I'm sure there are many schools of thoughts on the dropped g to show voice, though it's a sticking point for many readers because it slows down the narrative. Perhaps using it in dialogue occasionally works, but within the narrative, I personally find it distracting. You can show voice through unique turns of speech, regional phrasing, and what the character chooses to focus on.

    Organization-wise, this might need some reworking. The start is that granny didn't want to take the character in, then it moves to the observation about the cat, implying the MC had been around awhile, and then MC is knocking at the door. I'm afraid I don't know what is presently happening.

    Perhaps this is a good option to fast forward the scene to where something is happening rather than showing the character arrive a the destination. A more active scene with the social worker, granny, and your MC interacting might express some of these details better.

  6. I also love the voice, but I thought that was because I like reading MG and YA.

    It's a gutsy move to have a child narrating an adult novel. But from the previous comments it looks like it works! :)

  7. Unlike some readers, I am getting the impression that the MC is telling this story from a future vantage point--perhaps as an older person looking back on a certain time in his/her life.

    I agree that the dropped g can be an issue for some people, but I didn't have a problem with it. Maybe because I was reading it as the MC telling the story?

    I agree with the other's about the voice. And I can see how knowing the MC's gender earlier, if possible, might make it easier to identify with the MC.

  8. Hooked! I love the voice in this piece. Plus you have a wonderful hint to what I suspect will be an intriguing story.

  9. I’m a little confused by the timeline. We seem to have a summary statement at the beginning and then go back in time to tell to show the actual exchange into Granny’s care taking place.

    The genre is Southern Gothic/Horror. Unless something drastic is going to happen to change the setting, I’m not sure that fits. I love Oklahoma and all but as a proud son of the Deep South, it ain’t Southern.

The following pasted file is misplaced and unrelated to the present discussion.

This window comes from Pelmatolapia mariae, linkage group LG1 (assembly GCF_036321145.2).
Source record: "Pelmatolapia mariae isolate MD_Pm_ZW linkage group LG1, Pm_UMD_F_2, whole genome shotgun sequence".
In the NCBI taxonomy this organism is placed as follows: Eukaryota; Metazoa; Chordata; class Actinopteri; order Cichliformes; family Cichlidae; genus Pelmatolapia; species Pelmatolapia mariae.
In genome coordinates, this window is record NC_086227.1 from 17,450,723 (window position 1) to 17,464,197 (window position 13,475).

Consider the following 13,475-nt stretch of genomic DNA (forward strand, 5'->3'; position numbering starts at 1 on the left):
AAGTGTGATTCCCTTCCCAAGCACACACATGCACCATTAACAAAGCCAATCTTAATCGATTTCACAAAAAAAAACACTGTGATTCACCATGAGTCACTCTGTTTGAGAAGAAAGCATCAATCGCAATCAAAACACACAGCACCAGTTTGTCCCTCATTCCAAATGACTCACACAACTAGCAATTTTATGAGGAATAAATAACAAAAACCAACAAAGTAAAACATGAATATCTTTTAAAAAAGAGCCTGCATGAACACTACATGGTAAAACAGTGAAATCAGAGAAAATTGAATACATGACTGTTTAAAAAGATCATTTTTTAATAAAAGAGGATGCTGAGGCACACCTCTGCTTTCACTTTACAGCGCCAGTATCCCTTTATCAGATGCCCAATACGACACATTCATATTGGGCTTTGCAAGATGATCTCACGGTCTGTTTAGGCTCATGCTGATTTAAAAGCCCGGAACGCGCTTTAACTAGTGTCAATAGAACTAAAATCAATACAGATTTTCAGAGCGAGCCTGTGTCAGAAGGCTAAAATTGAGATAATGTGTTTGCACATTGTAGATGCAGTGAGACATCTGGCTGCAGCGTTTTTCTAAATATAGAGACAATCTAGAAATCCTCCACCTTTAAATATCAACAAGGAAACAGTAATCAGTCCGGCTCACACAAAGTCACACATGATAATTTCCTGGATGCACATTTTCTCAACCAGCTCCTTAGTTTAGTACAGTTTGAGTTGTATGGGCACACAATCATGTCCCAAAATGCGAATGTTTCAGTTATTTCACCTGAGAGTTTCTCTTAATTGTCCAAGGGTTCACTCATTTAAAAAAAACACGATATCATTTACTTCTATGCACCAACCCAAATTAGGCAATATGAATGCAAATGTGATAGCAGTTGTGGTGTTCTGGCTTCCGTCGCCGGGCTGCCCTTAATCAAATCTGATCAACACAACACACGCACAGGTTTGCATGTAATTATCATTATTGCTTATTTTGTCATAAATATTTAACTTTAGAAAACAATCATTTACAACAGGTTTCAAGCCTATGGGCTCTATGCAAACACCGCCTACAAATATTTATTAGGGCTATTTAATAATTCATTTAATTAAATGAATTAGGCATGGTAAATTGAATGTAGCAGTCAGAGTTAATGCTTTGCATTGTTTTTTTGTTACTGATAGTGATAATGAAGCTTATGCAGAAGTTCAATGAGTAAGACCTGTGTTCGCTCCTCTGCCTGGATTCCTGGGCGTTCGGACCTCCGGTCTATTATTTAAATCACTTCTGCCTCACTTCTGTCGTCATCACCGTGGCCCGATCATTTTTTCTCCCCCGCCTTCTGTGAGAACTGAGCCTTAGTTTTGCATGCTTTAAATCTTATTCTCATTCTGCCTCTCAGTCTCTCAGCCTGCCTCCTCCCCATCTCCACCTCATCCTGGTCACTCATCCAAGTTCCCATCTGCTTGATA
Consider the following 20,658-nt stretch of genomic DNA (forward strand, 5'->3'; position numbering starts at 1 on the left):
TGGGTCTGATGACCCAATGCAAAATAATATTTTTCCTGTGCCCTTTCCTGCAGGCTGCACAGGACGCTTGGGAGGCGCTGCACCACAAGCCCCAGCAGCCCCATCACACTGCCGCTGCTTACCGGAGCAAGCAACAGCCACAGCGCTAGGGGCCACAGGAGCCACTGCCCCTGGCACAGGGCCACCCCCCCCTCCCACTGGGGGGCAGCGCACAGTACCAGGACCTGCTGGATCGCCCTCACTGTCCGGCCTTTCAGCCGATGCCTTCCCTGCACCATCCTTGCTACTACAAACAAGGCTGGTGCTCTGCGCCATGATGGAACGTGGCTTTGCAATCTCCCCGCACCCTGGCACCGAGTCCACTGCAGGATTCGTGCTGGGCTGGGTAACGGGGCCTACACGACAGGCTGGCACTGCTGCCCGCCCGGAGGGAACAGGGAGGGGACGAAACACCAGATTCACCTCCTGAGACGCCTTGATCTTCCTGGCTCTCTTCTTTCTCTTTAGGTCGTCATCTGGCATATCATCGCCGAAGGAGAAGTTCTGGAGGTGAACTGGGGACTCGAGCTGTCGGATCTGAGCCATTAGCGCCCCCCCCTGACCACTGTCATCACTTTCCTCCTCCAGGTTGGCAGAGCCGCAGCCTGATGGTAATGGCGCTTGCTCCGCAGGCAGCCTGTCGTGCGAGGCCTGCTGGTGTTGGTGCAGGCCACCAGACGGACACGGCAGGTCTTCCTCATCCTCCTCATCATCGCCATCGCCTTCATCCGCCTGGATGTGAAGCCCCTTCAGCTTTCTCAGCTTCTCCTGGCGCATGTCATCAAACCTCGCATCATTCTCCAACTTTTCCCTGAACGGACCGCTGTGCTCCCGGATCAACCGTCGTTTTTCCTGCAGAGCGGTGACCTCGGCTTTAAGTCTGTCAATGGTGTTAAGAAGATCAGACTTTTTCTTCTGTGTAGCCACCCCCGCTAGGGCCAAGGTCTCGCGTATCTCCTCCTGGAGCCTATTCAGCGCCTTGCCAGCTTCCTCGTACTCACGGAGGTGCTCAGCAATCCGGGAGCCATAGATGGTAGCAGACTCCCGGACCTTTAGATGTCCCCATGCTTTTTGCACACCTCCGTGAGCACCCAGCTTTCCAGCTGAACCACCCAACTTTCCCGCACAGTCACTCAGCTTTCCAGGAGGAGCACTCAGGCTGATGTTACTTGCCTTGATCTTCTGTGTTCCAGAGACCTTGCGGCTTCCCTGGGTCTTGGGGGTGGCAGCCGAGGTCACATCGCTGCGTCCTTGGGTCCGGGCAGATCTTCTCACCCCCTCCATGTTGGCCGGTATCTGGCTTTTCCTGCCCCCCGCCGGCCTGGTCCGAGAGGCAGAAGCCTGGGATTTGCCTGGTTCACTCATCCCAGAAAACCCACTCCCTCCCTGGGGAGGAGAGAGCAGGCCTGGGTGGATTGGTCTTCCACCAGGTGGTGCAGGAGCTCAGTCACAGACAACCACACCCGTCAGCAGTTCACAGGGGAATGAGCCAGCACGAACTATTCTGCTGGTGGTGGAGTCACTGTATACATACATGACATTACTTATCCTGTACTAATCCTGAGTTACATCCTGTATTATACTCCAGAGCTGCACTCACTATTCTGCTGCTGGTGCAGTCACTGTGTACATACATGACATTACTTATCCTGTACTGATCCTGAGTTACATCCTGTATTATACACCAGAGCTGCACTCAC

I thought you really nailed the voice of the narrator. It felt very real to me.

    I would dissent from the other commenters. The timeline issues and static observation don’t hook me. However, clearly the other readers were hook, so maybe it’s just me.

  10. The line about how the dirt stained the cat's fur is one of those things I wish I'd written myself. I love the voice here, and while the first paragraph is intriguing, I think the whole piece is stronger without it.

  11. Love it- totally hooked. I have no problem with the timeline, in fact I think it's quite well done. The cat line is debatable-- might want to add something like, "Turns out, no matter how much that cat licked...etc" and yes I agree with possibly using 'round instead of around to keep the accent consistent. I don't mind that I don't know the gender yet-- but I would want to know soon. Really great job. Well written and so intriguing.

  12. Agree with LC and Stephsco -- the voice is great, but I'd get rid of the dropped g's if it's not in dialogue.

  13. Im definitely hooked and I want to know about this secret. Looking forward to more.

  14. I remember seeing this before. I don't remember how, or if, it changed since then, but I remember the dead kitten.

    Anyway--I'm wondering when this story is taking place. Are we looking at an adult narrator telling about her life 30 years ago? 70 years ago? Or is the narrator an older child telling us about when she came a few years ago, or maybe even a few weeks ago? Perhaps make the narrator and his/her age evident early on. Knowing when we are, and who we are will draw the reader in a bit more.

    I wondered why the social worker didn't get out of her car and bring the MC to the door. I'm not saying she has to. I just want to know why she didn't.

    And the whole thing is told. Showing it will give it more life.